Modeling of tsunami waves and atmospheric swirling flows with graphics processing unit (GPU) and radial basis functions (RBF)

Citation data:

Concurrency and Computation: Practice and Experience, ISSN: 1532-0626, Vol: 22, Issue: 12, Page: 1813-1835

Publication Year:
2010
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Repository URL:
https://works.bepress.com/grady_wright/16; https://scholarworks.boisestate.edu/math_facpubs/57
DOI:
10.1002/cpe.1507
Author(s):
John B. Rundle; Jessica Schmidt; Cécile Piret; Nan Zhang; Benjamin J. Kadlec; David A. Yuen; Yingchun Liu; Grady Barrett Wright; Erik O. D. Sevre
Publisher(s):
Wiley
Tags:
Computer Science; Mathematics; RBF; GPU; tsunami
article description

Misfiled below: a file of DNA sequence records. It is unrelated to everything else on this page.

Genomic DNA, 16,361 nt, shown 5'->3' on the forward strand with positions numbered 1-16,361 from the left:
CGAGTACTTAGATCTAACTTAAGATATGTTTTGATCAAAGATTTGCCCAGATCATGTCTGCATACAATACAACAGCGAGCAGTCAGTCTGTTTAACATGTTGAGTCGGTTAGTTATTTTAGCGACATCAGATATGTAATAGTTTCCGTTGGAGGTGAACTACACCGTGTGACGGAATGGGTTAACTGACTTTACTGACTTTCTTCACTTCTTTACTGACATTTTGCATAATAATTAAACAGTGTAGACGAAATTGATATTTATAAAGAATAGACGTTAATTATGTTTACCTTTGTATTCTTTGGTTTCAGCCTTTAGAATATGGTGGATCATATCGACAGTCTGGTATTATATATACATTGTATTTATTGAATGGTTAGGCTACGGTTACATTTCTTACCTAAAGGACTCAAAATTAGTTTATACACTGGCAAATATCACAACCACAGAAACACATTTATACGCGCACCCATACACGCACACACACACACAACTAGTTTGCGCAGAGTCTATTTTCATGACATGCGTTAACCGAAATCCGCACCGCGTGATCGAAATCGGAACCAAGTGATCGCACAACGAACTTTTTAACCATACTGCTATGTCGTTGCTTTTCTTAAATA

The faster growth curves in the speed of graphics processing units (GPUs) relative to CPUs have spawned a new area of development in computational technology. There is much potential in utilizing GPUs for solving evolutionary partial differential equations and producing the attendant visualization. We are concerned with modeling tsunami waves, where computational time is of extreme essence in broadcasting warnings. We employed an NVIDIA board on a MacPro to test the efficacy of the GPU on the set of shallow-water equations, and compared the relative speeds between CPU and GPU for two types of spatial discretization based on second-order finite differences and radial basis functions (RBFs). We found that the GPU produced a speedup by a factor of 8 in favor of the finite difference method and a factor of 7 for the RBF scheme. We also studied the atmospheric dynamics problem of swirling flows over a spherical surface and found a speedup of 5.3 by the GPU. The time steps employed for the RBF method are larger than those used in finite differences, because of the fewer number of nodal points needed by RBF. Thus, RBF acting in concert with GPU would hold great promise for tsunami modeling because of the spectacular reduction in the computational time. Copyright © 2009 John Wiley & Sons, Ltd.